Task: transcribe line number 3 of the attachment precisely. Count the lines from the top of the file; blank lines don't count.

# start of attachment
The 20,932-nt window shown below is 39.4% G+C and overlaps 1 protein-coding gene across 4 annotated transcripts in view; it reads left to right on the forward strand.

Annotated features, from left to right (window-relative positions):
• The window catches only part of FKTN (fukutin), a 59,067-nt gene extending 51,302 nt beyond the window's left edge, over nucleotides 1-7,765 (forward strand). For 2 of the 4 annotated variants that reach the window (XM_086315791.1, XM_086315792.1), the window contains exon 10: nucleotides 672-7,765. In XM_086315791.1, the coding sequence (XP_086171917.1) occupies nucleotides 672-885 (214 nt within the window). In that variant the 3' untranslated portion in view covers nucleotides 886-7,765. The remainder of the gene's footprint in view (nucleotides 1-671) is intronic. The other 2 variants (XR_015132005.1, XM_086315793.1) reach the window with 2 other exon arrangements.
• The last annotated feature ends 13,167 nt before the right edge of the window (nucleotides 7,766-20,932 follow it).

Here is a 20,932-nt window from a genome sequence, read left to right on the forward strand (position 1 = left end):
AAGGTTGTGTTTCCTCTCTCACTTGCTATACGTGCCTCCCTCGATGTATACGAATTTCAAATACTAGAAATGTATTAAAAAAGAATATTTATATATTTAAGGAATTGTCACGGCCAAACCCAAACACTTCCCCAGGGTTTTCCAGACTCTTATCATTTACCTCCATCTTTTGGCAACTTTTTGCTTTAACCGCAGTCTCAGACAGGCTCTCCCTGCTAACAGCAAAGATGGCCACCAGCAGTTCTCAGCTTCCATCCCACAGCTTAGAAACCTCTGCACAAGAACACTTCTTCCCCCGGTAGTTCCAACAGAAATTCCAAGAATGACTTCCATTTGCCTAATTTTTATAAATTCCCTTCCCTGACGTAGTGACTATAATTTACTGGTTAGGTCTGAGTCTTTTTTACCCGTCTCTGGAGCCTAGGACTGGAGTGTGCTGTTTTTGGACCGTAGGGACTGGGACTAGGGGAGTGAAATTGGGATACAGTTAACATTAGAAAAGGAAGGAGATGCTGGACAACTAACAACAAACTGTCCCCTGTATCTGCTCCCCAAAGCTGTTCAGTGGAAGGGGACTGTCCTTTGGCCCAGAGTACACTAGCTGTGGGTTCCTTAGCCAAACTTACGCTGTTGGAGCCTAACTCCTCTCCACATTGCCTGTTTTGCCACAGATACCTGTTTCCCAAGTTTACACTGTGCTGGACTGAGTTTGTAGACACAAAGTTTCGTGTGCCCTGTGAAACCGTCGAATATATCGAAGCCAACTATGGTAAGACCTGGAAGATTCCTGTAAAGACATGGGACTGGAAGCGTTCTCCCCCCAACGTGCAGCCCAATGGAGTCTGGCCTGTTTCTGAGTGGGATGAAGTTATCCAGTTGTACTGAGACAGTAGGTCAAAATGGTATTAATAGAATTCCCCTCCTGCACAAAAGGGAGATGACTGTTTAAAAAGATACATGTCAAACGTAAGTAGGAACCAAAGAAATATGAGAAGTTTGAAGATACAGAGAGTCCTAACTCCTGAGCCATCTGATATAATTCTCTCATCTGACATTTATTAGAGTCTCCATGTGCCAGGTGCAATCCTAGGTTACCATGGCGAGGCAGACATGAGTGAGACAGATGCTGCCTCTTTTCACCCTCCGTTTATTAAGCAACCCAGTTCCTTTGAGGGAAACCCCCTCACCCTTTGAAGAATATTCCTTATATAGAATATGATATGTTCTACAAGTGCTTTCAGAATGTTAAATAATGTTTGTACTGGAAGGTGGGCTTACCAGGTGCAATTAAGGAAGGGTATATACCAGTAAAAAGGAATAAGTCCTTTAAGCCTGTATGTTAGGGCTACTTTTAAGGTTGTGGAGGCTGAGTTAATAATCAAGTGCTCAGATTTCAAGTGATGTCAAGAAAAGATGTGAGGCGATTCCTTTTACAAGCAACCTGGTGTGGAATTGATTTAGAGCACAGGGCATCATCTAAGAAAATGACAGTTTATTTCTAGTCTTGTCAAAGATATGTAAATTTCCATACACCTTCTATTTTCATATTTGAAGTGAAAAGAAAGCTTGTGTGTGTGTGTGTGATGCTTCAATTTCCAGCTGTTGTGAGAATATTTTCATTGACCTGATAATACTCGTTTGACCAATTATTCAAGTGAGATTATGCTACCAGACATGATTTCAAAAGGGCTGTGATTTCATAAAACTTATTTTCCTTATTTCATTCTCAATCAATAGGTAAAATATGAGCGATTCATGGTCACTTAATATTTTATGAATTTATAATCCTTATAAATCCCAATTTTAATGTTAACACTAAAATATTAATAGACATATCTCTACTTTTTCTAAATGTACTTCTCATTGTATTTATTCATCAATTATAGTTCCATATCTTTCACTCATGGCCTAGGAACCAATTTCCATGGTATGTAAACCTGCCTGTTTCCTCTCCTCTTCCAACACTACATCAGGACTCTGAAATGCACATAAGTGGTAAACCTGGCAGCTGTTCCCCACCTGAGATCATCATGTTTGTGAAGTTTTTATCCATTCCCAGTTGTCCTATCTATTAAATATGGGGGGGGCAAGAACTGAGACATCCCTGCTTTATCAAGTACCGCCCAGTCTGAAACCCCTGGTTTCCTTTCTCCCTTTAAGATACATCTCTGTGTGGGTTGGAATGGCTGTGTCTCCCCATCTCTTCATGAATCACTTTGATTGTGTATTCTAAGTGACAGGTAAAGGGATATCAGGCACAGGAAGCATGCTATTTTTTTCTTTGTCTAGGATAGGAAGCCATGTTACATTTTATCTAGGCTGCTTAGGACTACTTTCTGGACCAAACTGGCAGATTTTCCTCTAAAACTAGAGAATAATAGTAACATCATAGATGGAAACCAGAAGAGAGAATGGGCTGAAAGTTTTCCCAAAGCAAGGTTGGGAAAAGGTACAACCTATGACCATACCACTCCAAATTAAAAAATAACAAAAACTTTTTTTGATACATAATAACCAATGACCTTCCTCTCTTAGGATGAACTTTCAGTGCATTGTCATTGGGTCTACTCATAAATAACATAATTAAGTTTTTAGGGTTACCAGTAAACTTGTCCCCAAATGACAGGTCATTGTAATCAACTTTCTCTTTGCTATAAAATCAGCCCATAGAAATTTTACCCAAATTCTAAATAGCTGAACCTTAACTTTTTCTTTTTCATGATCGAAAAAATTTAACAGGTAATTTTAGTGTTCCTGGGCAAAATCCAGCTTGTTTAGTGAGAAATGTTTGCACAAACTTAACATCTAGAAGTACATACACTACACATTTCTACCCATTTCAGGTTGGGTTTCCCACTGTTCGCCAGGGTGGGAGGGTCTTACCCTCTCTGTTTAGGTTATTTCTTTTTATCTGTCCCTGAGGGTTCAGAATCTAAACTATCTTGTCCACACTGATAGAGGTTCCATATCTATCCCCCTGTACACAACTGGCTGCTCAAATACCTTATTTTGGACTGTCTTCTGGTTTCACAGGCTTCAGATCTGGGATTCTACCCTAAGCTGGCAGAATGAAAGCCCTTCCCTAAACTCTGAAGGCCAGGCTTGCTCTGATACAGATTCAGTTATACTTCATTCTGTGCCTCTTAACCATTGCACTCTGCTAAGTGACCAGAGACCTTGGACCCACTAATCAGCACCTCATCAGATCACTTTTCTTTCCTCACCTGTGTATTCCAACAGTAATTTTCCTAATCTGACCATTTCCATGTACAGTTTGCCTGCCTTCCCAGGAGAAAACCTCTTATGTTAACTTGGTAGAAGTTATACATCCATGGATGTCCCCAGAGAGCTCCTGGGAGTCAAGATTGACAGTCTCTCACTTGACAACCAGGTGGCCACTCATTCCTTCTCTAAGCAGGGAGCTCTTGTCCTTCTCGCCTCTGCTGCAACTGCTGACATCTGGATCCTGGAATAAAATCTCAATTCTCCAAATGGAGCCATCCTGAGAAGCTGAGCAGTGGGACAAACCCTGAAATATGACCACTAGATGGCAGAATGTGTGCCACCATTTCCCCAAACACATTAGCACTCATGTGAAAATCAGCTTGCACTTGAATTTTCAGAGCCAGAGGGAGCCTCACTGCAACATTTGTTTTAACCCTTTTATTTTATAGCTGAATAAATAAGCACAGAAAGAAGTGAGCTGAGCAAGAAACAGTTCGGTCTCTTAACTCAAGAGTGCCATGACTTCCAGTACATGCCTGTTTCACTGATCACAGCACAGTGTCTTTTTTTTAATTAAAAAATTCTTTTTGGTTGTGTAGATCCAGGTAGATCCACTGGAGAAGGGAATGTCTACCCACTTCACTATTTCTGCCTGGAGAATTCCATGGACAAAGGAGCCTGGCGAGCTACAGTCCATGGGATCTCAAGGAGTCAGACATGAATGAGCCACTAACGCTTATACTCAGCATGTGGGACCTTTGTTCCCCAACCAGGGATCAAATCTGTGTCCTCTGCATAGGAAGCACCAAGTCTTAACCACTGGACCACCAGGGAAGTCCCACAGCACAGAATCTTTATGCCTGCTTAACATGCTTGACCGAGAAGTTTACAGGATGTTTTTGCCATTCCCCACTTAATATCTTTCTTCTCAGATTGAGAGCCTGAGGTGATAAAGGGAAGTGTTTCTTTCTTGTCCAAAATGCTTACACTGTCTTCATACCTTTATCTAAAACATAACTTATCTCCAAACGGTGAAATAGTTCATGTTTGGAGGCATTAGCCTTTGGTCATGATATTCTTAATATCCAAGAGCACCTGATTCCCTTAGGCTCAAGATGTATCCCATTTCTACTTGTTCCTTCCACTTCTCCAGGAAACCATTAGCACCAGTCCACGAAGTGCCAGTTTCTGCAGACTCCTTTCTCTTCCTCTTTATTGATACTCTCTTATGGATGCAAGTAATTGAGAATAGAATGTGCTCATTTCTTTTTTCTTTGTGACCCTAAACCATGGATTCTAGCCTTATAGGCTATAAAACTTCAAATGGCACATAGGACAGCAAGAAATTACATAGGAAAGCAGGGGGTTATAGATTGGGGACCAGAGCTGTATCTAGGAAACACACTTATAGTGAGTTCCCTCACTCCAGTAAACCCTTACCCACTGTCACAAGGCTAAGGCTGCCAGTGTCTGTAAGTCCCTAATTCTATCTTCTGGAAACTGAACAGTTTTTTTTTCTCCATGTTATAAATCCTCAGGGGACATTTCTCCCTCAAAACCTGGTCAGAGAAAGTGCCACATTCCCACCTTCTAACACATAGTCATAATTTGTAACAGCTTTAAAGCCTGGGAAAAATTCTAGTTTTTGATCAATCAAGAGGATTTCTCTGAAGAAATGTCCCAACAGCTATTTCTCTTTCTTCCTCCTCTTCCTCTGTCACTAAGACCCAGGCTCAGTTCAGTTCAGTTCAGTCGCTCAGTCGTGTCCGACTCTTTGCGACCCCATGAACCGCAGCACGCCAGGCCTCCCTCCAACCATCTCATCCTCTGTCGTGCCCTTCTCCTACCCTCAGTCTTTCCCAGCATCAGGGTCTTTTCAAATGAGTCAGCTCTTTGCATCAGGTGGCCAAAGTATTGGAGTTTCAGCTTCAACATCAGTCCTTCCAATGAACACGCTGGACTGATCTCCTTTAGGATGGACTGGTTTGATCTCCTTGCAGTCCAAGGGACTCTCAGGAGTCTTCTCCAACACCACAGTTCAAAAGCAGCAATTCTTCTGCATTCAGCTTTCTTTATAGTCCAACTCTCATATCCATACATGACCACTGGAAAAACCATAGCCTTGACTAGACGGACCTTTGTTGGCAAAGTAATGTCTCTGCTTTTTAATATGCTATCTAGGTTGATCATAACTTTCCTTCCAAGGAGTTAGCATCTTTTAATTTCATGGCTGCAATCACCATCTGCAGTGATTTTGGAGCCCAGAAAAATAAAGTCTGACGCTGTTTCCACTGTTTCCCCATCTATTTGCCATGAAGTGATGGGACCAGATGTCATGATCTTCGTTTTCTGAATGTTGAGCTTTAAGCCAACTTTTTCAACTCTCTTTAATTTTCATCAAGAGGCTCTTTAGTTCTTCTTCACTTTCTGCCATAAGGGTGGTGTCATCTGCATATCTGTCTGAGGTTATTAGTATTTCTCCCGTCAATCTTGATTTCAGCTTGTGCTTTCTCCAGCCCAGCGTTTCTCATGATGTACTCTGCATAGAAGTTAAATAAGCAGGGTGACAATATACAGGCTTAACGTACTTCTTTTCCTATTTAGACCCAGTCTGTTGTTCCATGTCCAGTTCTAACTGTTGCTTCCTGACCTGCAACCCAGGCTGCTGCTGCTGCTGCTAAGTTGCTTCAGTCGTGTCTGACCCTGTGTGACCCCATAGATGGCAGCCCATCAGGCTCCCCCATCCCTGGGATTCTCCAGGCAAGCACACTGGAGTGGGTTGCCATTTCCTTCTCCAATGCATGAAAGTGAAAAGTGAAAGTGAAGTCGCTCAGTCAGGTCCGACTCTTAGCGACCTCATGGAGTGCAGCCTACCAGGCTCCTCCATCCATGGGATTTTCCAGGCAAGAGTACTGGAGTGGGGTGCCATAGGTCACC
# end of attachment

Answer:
• The window catches only part of FKTN (fukutin), a 59,067-nt gene extending 51,302 nt beyond the window's left edge, over nucleotides 1-7,765 (forward strand). For 2 of the 4 annotated variants that reach the window (XM_086315791.1, XM_086315792.1), the window contains exon 10: nucleotides 672-7,765. In XM_086315791.1, the coding sequence (XP_086171917.1) occupies nucleotides 672-885 (214 nt within the window). In that variant the 3' untranslated portion in view covers nucleotides 886-7,765. The remainder of the gene's footprint in view (nucleotides 1-671) is intronic. The other 2 variants (XR_015132005.1, XM_086315793.1) reach the window with 2 other exon arrangements.